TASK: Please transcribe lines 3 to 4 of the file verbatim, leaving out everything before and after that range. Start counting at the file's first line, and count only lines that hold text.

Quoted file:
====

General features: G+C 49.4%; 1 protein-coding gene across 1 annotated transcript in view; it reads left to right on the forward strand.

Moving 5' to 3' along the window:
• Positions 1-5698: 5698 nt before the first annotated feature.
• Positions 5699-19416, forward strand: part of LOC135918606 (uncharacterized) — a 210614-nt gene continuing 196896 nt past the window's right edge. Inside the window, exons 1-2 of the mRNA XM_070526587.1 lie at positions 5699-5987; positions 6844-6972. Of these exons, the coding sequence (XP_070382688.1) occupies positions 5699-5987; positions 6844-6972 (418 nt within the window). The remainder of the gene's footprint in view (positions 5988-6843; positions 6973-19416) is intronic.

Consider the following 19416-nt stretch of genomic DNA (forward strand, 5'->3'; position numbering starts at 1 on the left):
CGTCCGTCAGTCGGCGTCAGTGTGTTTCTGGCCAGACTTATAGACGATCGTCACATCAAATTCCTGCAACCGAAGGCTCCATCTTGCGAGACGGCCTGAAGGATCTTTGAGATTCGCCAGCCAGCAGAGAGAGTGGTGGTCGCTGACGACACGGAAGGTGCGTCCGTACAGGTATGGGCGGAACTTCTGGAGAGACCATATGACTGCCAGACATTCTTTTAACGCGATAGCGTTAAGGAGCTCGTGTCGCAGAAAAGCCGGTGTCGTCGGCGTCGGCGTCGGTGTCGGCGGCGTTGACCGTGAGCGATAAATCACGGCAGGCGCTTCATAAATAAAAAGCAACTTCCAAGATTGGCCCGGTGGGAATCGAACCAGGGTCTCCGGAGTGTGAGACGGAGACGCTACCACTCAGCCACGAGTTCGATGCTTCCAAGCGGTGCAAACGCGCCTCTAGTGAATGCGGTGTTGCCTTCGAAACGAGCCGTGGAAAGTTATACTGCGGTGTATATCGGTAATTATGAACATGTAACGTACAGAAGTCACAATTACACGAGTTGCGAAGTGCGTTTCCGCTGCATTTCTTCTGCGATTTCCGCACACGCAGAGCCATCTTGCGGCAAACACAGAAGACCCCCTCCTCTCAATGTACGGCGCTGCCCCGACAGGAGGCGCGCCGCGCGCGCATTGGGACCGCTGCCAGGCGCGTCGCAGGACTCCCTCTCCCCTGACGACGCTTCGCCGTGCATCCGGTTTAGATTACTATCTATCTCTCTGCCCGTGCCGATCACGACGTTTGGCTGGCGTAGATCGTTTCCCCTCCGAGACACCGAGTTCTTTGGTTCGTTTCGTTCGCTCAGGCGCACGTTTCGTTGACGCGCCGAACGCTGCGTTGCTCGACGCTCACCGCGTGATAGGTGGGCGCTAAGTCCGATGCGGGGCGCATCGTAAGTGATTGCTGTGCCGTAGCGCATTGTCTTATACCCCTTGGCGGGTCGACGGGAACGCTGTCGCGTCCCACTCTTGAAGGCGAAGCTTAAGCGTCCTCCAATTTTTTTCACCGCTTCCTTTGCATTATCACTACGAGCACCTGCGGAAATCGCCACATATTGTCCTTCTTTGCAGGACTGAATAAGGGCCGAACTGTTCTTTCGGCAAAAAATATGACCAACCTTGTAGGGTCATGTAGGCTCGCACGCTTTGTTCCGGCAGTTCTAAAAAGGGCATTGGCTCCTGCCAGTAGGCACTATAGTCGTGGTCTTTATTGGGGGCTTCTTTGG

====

• Positions 1-5698: 5698 nt before the first annotated feature.
• Positions 5699-19416, forward strand: part of LOC135918606 (uncharacterized) — a 210614-nt gene continuing 196896 nt past the window's right edge. Inside the window, exons 1-2 of the mRNA XM_070526587.1 lie at positions 5699-5987; positions 6844-6972. Of these exons, the coding sequence (XP_070382688.1) occupies positions 5699-5987; positions 6844-6972 (418 nt within the window). The remainder of the gene's footprint in view (positions 5988-6843; positions 6973-19416) is intronic.